Far from compromising the needs of future generations, for centuries now our activities have steadily made life better, by any reasonable set of measures, for a geometrically increasing number of humans.

The truth is, humans make a huge footprint on the earth. We could never be the “no-impact species.” And the real question is, why ever would we want to be? What we really want is for that impact to have a positive trade-off, making our lives better not just immediately, but for generations to come. If the past is any guide to the future, there is little reason to think that’s not possible.


The trouble with a No Impact Planet

  1. Don't worry…Be happy. La… la…la…la, la, la, la. Don't worry…Be happy.

  2. Well said Mr. Potter. I think that much of the green movement is based on guilt that, with the rejection of religion, has no outlet. Sacrifice must be made, so greens sacrifice their comfort like ancient ascetics. Environmentalism often manifests itself like a religion. It answers all the same questions that most religions do: where did we come from, what is our place in the world, how do we account for evil, how to we compensate for evil, etc. I wonder if it will ever actually be acknowledged as such?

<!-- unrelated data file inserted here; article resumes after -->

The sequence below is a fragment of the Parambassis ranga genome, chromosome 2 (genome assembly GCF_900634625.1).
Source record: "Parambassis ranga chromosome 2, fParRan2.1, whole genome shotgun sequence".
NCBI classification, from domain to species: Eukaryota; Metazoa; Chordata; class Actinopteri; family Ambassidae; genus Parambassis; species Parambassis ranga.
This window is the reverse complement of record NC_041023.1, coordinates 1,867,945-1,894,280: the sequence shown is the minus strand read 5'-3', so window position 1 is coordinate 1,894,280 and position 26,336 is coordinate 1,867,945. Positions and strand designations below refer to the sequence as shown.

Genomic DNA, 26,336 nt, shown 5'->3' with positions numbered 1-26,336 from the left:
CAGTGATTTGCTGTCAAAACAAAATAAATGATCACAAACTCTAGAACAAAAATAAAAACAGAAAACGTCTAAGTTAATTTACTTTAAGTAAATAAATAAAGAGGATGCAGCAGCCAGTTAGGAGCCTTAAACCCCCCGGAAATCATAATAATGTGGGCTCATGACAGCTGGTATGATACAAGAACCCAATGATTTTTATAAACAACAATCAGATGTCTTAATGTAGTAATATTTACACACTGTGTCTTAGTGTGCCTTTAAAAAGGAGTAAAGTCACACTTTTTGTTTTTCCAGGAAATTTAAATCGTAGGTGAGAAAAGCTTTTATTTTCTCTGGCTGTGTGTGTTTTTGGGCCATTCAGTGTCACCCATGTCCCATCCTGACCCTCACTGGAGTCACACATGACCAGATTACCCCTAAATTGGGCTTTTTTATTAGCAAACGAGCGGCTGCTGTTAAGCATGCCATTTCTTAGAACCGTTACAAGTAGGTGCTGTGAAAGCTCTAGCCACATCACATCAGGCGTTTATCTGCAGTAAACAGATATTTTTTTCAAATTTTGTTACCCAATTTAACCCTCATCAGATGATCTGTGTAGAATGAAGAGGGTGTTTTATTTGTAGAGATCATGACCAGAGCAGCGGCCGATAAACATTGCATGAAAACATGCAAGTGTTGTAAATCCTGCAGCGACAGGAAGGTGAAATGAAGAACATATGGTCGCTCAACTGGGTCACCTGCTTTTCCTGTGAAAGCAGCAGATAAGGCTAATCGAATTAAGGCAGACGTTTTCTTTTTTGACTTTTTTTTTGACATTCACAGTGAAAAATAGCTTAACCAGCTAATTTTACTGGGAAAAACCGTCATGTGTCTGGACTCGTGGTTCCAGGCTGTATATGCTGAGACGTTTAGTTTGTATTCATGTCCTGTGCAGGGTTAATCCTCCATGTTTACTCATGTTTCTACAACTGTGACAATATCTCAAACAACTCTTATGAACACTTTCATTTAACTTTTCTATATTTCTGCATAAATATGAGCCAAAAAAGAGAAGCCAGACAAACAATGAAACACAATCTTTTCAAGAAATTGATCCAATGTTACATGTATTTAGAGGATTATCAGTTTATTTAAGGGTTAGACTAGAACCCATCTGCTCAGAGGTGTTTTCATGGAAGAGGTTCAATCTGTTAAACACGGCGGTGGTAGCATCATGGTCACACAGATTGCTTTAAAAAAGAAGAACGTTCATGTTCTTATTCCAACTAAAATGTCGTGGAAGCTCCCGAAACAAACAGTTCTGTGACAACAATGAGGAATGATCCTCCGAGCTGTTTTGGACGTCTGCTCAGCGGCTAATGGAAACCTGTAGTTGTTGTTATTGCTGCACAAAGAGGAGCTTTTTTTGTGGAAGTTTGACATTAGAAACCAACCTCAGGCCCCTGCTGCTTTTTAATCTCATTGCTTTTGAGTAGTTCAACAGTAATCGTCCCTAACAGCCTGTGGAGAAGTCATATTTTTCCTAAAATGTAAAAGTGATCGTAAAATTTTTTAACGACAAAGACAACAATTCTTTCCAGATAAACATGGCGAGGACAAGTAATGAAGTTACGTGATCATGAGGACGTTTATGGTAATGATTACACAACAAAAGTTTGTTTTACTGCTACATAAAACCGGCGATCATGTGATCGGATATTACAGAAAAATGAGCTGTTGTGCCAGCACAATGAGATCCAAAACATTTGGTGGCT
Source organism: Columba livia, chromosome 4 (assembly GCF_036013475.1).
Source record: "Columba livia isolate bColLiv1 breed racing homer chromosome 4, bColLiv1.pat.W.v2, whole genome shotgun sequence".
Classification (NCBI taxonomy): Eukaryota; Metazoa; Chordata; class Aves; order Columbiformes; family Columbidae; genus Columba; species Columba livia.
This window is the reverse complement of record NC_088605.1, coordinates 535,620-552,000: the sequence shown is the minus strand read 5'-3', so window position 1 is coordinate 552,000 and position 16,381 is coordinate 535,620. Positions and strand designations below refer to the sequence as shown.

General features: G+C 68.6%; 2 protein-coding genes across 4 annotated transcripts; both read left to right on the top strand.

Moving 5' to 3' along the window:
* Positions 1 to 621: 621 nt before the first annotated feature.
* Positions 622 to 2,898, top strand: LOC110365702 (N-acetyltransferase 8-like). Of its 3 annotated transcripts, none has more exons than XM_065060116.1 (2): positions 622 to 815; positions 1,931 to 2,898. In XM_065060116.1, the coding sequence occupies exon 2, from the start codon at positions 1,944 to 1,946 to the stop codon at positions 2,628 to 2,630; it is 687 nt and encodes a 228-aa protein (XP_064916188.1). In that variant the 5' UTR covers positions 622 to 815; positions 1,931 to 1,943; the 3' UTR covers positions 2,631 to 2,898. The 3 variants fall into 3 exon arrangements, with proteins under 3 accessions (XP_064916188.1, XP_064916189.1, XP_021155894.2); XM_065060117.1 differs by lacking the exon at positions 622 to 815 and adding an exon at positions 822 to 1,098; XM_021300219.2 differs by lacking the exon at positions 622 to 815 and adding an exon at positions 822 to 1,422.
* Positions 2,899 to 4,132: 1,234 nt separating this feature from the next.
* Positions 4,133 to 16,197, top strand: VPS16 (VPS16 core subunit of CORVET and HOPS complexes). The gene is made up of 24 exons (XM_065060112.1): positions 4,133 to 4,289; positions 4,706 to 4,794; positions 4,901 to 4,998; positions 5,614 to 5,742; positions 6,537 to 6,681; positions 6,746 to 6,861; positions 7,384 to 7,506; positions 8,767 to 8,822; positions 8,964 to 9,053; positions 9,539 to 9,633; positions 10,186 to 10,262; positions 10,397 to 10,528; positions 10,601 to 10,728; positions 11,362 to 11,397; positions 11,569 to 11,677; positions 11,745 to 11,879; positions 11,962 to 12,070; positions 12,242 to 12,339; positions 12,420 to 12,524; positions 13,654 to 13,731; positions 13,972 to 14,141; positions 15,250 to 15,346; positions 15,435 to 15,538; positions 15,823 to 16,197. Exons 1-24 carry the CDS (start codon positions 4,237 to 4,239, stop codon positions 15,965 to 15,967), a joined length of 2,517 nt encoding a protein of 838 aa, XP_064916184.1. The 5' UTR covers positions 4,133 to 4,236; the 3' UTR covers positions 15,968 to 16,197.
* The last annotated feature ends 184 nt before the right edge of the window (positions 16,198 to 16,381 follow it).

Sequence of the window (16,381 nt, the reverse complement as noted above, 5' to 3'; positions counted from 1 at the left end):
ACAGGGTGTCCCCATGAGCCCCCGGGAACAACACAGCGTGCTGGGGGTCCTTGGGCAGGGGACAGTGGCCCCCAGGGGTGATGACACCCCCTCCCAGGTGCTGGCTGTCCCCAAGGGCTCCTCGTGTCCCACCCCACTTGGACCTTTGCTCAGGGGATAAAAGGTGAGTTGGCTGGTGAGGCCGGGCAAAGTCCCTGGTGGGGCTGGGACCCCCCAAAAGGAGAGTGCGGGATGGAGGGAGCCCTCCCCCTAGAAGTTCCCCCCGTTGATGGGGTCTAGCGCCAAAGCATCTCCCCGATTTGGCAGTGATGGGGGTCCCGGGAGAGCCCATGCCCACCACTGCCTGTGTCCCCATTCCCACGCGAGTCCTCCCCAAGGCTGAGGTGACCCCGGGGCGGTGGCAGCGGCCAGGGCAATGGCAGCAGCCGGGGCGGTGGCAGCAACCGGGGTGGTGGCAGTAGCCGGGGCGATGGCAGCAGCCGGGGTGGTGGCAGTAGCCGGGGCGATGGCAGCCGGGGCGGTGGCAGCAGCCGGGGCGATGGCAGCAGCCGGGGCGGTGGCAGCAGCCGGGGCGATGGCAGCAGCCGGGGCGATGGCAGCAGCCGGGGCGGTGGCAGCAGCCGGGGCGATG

3. Here's something you might enjoy. The GPC and the GPO are both anti-nuke for "environmental" reasons. But they've also been arguing nuclear facilities are too expensive (using Darlington as an example – one that the environmentalists and the economy delayed etc. driving up costs). Never do they acknowledge the reduced GHGs from nukes.

    So, check out one of the sweet deals their "issues advocate – GPO" and "Shadow cabinet/critic GPC" are touting. Solar power on your roof paid by your neighbours. And money in the bank. Bad, bad nukes! Hello sunshine, the earth says hello.


  4. I don't usually give a close reading to column structure, but I'm starting to wonder if you've got a bit of a formula since this so closely resembles the one about generations that annoyed me so much:
    2/3 of the column is background info, before you make your point and throw in a wild and extreme example to either preface or conclude it. I mean, we shouldn't worry about emissions growth in China because the whole no-impact thing is misguided? Sorry, what?